Broken Veil, Jeff Wheeler – Book Review

Hello Humans! I’ve made no secret about how much I’ve enjoyed reading Jeff Wheeler’s Harbinger series, which I’ve had the pleasure of reading and reviewing right from the start of their publication. I fell for this world of floating villas and regency-esque societal rules and I am a little bit sad that it has come to an end. That being said, I’m 99.9% sure that 47North has Jeff Wheeler chained to a keyboard somewhere since he seems to be churning out books faster than I can read them.

Side note – it’s interesting that 47North is, at least as far as I’m concerned, quite known for this fast-paced publishing, bringing out the next book in a series mere months after the first has been published, where other publishers would put a gap of a year or so in between titles. I’d love to know whether that’s because they are marketing to a primarily digital audience and because so much of their work is linked to Kindle Unlimited, meaning you have to keep publishing so people don’t cancel their subscription? But then do they commission series that are already close to finished? Do they edit less? I have so many questions.

But on with the review…

Broken Veil

Goodreads Summary:

Rescued from a world of poverty, Cettie Pratt has avoided a bleak destiny—until now. Deceived and manipulated, she has been groomed for the ultimate betrayal: to destroy her best friend and stop peace from uniting two war-torn worlds. Her path leads her to a mysterious underworld where appearances can be deceiving.

Sera Fitzempress knows the value she has to her enemies. As heir to the empire, she must keep her foes at bay and prevent them from unleashing a being of unspeakable evil upon the world while fighting a brutal war. But her enemies are more cunning than Sera expects, and the key to their plans is none other than her best friend.

Neither woman knows what to believe. Neither one knows if she can trust the other. Both Cettie and Sera have made decisions that have irrevocably changed them. But the decisions they have yet to make will determine the fate of their world…

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I have to say, you only need to compare this cover to the idyllic covers of the previous books to know you’re in for something a little bit different. By the end of book four, I was quite ready for the threads to start to tie off, especially since in the Kingfountain series everything tied off so nicely at the end of each book. This series has leaned more heavily on cliffhanger endings and I think most of the various plots had run their course. To try to stretch this into a six-book series would have made it far too thin, five is just right.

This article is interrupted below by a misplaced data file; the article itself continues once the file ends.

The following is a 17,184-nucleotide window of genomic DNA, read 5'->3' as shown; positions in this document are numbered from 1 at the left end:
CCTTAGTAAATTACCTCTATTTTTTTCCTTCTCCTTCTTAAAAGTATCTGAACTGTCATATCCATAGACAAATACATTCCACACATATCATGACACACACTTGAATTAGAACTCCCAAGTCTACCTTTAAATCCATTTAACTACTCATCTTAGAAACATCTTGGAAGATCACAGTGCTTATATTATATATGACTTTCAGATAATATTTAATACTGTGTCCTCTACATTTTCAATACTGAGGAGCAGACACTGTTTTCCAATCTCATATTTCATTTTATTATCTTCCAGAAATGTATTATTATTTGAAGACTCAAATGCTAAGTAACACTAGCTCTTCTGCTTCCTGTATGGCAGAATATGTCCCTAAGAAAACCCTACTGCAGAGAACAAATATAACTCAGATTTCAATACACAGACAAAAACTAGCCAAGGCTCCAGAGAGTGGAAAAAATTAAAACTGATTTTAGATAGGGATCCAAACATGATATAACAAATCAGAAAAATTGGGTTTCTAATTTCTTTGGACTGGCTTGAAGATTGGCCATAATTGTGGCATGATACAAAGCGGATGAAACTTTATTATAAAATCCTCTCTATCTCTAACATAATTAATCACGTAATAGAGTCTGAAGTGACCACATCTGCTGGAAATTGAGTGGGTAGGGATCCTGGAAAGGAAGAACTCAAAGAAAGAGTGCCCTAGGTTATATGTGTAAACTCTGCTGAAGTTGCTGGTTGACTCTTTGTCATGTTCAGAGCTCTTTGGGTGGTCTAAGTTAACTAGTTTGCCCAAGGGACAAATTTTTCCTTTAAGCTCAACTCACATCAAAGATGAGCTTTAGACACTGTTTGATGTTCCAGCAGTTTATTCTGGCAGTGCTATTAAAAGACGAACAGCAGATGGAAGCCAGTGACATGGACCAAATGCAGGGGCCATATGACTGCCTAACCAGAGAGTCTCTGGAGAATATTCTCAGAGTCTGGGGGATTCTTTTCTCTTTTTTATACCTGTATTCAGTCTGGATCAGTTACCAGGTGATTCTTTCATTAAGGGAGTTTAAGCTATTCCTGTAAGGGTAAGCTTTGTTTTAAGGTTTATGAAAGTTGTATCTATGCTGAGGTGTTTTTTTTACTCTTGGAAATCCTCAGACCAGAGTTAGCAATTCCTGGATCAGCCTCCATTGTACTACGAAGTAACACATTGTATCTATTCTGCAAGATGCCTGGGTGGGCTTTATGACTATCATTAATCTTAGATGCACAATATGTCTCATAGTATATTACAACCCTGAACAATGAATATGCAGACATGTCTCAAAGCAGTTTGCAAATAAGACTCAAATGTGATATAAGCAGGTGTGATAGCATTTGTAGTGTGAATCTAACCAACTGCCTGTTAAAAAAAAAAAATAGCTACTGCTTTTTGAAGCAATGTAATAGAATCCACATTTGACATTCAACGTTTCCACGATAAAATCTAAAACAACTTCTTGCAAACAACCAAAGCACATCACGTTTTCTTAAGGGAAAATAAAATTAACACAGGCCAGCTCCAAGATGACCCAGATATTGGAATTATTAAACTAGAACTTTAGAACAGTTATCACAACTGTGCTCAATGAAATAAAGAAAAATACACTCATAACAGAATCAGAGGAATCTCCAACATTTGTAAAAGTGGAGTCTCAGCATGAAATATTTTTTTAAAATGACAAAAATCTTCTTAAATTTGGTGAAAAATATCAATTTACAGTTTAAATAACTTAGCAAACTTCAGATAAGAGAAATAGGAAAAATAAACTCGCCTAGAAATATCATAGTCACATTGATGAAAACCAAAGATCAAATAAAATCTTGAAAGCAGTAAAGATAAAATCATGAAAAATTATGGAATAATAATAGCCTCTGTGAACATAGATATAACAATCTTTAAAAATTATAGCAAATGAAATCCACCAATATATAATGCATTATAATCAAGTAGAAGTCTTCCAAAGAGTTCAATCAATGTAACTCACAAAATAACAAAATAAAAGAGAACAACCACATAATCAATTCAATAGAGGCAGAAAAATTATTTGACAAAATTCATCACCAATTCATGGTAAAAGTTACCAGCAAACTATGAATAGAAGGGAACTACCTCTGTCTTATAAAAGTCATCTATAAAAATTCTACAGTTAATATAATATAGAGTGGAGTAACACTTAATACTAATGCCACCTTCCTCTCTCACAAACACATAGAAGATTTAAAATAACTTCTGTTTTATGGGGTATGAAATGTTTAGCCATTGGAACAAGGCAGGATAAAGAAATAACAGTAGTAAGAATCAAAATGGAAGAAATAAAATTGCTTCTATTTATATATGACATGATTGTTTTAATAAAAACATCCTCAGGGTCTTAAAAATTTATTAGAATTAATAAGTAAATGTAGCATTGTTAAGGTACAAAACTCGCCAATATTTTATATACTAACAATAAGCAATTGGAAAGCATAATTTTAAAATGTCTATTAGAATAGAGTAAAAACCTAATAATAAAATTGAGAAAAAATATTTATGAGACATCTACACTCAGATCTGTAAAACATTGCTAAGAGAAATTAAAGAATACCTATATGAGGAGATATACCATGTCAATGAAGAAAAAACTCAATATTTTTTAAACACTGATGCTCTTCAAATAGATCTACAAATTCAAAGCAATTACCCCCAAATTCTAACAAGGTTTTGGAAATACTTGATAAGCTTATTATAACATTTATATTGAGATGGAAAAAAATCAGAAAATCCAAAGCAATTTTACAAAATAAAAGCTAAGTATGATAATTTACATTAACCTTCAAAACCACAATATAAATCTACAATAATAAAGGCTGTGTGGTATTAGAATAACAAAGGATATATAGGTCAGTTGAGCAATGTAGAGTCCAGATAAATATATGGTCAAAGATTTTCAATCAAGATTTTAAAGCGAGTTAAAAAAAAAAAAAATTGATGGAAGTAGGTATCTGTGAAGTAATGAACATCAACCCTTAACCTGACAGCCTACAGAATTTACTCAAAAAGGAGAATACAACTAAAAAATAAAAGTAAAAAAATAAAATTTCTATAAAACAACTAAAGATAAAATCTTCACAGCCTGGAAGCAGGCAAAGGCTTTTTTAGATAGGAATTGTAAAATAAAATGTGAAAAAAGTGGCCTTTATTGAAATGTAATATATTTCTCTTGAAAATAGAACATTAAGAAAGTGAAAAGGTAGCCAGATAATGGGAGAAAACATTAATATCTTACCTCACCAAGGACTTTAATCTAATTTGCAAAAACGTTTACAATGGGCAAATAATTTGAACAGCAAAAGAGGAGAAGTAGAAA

I liked most of this book. I still think the setting is wonderful, I still think the characters, particularly those of Cettie and Sera, are so good. While I may raise an eyebrow at it, I think the way Jeff Wheeler ties all these disparate books into one universe is clever – though it can sometimes feel like he has a Moffat-like unwillingness to ever let a character just die. But maybe that’s not why you read books like this. These are little escapes, jaunts into a world other than our own, and maybe in that fantasy world, we don’t have to think too hard about why no-one ever stays dead (that’s not a spoiler really, just a comment on the general safeness of a Jeff Wheeler novel).

The one thing I could have maybe done without was the romance plot between Cettie and Adam. This is one that has bothered me since it first reared its head. I appreciate that desire to have Cettie fall in love and ‘live happily ever after’ or at least have the potential for that but Cettie was such a cool character before that took up space in her mind. Even at the start of the book, before Adam gets mentioned, she’s doing assassin training and it’s great. I loved Cettie’s combined desire for a family but total independence and self-reliance, whereas in these later books, in particular, this book, it felt like she was constantly having a dilemma over a boy – and I just didn’t care enough to be willing to give up the airship piloting inventor we met in book one.

This is very much a ‘tie together’ book, so I wouldn’t recommend picking it up unless you have some clue as to what is happening. It took me a minute or so to get into the book, but I think that was a result of there not being a lot of exposition as to what had happened before. Again, these are books designed to be binged – I’m not sure you need it if you’re chain-reading them. I thought it managed to have that safe predictability the other books have had, while still managing to surprise me at times, the plot didn’t always go where I thought it would, and I thought that Wheeler was a little more brutal than he has been in the past. Altogether I think it makes for a better book, though I did miss some of the politics and worldbuilding details from the earlier books in this series.

Overall, I thought this was a strong ending to a good series. It doesn’t quite have the wow factor that the first book did, but I think that’s true of all of the books since Storm Glass.

I think it’s interesting that, though these books feature the POV of these two women, they spend very little time together on the page, it makes me wonder if this book would pass the Bechdel test? Still, if you have an interest in a fantasy that isn’t medieval, or a kindle unlimited account  – I’d say go for it – it ends well!

My rating: 4/5 stars

I received a free digital advanced review copy of this book. All opinions are my own.

Broken Veil is available (pun not intended) June 11th!

Find on Goodreads | Amazon (Affiliate)

What say you? Will you be reading this, or any other books in this series? Let me know in the comments below!

J

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